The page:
|European Case Law Identifier:||ECLI:EP:BA:2005:D000304.20050705|
|Date of decision:||05 July 2005|
|Case number:||D 0003/04|
|Language of proceedings:||EN|
|Download and more information:||
|Title of application:||-|
|Relevant legal provisions:||
Summary of Facts and Submissions
I. By letter dated 30 September 2003 the appellant was informed of the decision of the Examination Board of 25 September 2003, that the appellant was not successful in the European qualifying examination ("EQE") held in March 2003.
II. The appellant's performance had been marked as follows:
B: 50 (upgraded)
III. The appellant appealed the decision of the Examination Board in respect of the "fail" grade awarded to Paper C, by letter received on 13 October 2003. The appeal fee was paid on the same day. The statement setting out the grounds of appeal was received on 10 November 2003.
IV. As a main request the appellant requested that a "pass" grade be awarded for paper C. As an auxiliary request the appellant requested that a compensatory "fail" grade be awarded for paper C.
V. The appellant's submissions can be summarised as follows:
The appellant sat the European qualifying examination in London. However, the conditions in the examination centre were unsuitable to hold such examinations. Candidates had to share examination tables, there were no windows in the examination centre and the artificial lighting was extremely poor. This meant that candidates had very little desk space for text books and examination papers and scripts and insufficient light to properly review the large number of documents to be considered. These conditions remained unaltered for the duration of each examination and had led the appellant to have a severe headache during the later stages of each examination. The unsuitable conditions in the UK examination centre which were not present in other examination centres meant that the examinations were not held "simultaneously" across all centres, as required by Article 23 REE.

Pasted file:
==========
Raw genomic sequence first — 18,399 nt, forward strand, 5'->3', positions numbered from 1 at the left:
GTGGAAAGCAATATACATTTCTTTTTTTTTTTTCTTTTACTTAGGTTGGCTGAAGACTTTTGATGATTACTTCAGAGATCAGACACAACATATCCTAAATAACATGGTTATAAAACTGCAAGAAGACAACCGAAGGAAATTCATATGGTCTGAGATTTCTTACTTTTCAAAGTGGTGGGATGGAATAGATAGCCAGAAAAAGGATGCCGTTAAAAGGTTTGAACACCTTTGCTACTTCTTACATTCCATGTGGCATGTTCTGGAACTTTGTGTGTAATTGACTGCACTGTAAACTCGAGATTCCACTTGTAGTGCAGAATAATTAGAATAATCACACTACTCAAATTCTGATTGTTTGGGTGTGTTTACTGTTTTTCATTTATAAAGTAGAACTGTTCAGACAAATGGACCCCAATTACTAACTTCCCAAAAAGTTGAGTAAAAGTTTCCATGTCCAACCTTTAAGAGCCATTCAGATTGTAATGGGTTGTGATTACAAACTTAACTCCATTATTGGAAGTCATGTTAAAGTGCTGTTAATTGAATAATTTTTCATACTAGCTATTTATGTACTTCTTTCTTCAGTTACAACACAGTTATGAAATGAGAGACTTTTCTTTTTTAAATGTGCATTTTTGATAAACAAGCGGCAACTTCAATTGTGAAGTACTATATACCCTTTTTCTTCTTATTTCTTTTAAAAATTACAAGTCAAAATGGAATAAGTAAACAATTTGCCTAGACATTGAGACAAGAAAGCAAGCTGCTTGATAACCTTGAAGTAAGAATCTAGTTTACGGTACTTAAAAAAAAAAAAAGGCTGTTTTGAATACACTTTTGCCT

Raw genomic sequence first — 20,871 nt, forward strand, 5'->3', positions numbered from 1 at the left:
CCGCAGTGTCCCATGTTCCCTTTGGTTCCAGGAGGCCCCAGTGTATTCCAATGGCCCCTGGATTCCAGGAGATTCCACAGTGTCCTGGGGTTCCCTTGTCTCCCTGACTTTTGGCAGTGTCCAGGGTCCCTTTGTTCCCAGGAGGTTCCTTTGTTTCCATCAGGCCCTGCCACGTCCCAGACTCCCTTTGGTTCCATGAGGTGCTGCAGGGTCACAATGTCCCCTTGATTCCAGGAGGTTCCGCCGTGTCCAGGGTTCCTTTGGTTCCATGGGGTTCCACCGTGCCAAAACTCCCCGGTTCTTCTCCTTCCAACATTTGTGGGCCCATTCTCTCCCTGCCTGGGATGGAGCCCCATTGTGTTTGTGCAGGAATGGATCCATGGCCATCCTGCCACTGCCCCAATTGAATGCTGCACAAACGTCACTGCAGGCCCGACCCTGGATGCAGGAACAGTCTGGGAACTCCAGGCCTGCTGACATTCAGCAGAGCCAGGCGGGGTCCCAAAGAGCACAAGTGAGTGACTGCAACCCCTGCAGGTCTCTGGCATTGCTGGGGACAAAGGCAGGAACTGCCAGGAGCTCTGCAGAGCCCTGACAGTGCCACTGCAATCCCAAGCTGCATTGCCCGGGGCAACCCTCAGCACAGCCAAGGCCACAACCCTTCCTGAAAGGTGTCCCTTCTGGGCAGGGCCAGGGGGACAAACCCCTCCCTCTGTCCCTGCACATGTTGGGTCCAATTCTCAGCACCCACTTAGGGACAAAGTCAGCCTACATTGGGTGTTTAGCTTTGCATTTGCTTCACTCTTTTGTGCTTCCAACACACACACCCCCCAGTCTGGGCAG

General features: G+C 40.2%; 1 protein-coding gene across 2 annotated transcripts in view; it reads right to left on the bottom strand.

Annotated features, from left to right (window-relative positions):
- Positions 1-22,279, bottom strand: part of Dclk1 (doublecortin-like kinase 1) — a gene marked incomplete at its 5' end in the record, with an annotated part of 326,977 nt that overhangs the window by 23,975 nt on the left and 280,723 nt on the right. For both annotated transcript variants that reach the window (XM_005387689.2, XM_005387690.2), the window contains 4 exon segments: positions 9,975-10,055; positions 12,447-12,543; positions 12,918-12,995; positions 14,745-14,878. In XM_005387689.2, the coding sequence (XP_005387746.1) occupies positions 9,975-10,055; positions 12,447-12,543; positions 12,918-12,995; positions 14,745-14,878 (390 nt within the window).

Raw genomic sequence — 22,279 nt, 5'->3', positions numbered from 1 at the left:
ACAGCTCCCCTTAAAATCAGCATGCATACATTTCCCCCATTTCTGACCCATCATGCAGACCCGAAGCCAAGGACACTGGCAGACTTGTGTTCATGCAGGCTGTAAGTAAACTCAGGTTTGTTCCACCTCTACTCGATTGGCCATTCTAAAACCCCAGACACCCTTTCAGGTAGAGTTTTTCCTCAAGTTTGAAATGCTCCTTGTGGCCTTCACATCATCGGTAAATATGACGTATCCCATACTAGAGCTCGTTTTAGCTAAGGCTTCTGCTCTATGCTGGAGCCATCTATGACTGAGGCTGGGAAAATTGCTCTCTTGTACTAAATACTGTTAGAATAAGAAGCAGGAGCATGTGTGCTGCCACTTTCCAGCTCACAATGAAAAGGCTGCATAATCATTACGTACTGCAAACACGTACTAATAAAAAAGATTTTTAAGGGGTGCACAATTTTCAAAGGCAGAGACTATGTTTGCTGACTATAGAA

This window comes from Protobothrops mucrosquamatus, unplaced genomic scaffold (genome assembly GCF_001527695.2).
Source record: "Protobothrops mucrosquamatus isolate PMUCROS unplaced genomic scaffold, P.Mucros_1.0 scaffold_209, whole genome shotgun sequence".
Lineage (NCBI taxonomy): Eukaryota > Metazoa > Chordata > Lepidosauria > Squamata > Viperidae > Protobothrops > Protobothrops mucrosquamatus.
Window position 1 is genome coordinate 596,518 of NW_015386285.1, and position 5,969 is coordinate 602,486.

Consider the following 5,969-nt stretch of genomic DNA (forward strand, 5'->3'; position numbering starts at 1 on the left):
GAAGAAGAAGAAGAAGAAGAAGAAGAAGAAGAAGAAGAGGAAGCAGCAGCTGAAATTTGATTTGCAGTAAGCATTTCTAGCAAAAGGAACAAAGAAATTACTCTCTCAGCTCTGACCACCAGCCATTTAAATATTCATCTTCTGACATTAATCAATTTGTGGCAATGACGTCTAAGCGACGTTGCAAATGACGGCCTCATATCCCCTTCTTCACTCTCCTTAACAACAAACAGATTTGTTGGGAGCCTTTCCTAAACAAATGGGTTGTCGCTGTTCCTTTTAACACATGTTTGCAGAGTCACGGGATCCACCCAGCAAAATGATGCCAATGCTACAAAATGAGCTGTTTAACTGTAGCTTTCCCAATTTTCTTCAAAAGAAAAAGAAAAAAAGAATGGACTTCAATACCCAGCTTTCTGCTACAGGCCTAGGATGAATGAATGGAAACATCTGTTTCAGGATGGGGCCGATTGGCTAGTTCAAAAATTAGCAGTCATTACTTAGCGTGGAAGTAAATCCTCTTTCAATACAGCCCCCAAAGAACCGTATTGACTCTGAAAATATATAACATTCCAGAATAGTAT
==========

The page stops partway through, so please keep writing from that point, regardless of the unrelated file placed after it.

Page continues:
In accordance with the complaints' procedure set out in OJ EPO 1995, pages 153 onwards, the appellant had filed a complaint, noting these conditions, at the end of the last examination. He had received a letter from the EPO dated 15 July 2003 saying that the complaint would be taken into account during the marking procedure. However, it was not apparent from the breakdown of marks in the schedule of marks that his complaint had indeed been taken into account during the marking procedure. In fact, the mark awarded in Paper C was a simple aggregate of the marks awarded by marker 1 and marker 8.
The appellant further submitted that, had his complaint been taken into account properly, his grade would have been upgraded to a "pass", or at the very least, a "compensatory fail" leading to a "pass" grade for the EQE as a whole. From his results in the other examination papers it was apparent that, despite the conditions, he achieved 50% or more in each of these examinations. Moreover, for the four papers A, B, C, D, as they stood, he had in excess of 200 points which would have qualified him to be considered for a "pass" in the EQE as a whole had he obtained an extra 5% in paper C. The appellant submitted that this small shortfall was directly attributable to the unequal conditions complained of. It was also to be noted that the shortfall of marks occurred in the "argumentation" section of paper C which was examined towards the end of the 6 hour examination.
Reasons for the Decision
1. According to the examination file the appellant submitted a written complaint concerning the conduct of the examination, in accordance with point 7 of the Instructions to candidates concerning the conduct of the examination (in the version applicable in 2003 published in "Ancillary Regulations to the European Patent Convention 2003", Article 134(8), 3.3, p. 199). The appellant complained that the venue for that years' EQE was, in many peoples eyes, not suitable. Not only were candidates expected to share desks, but also the lighting was very poor. This left many of the candidates, the appellant included, with a headache during much of the afternoon sessions.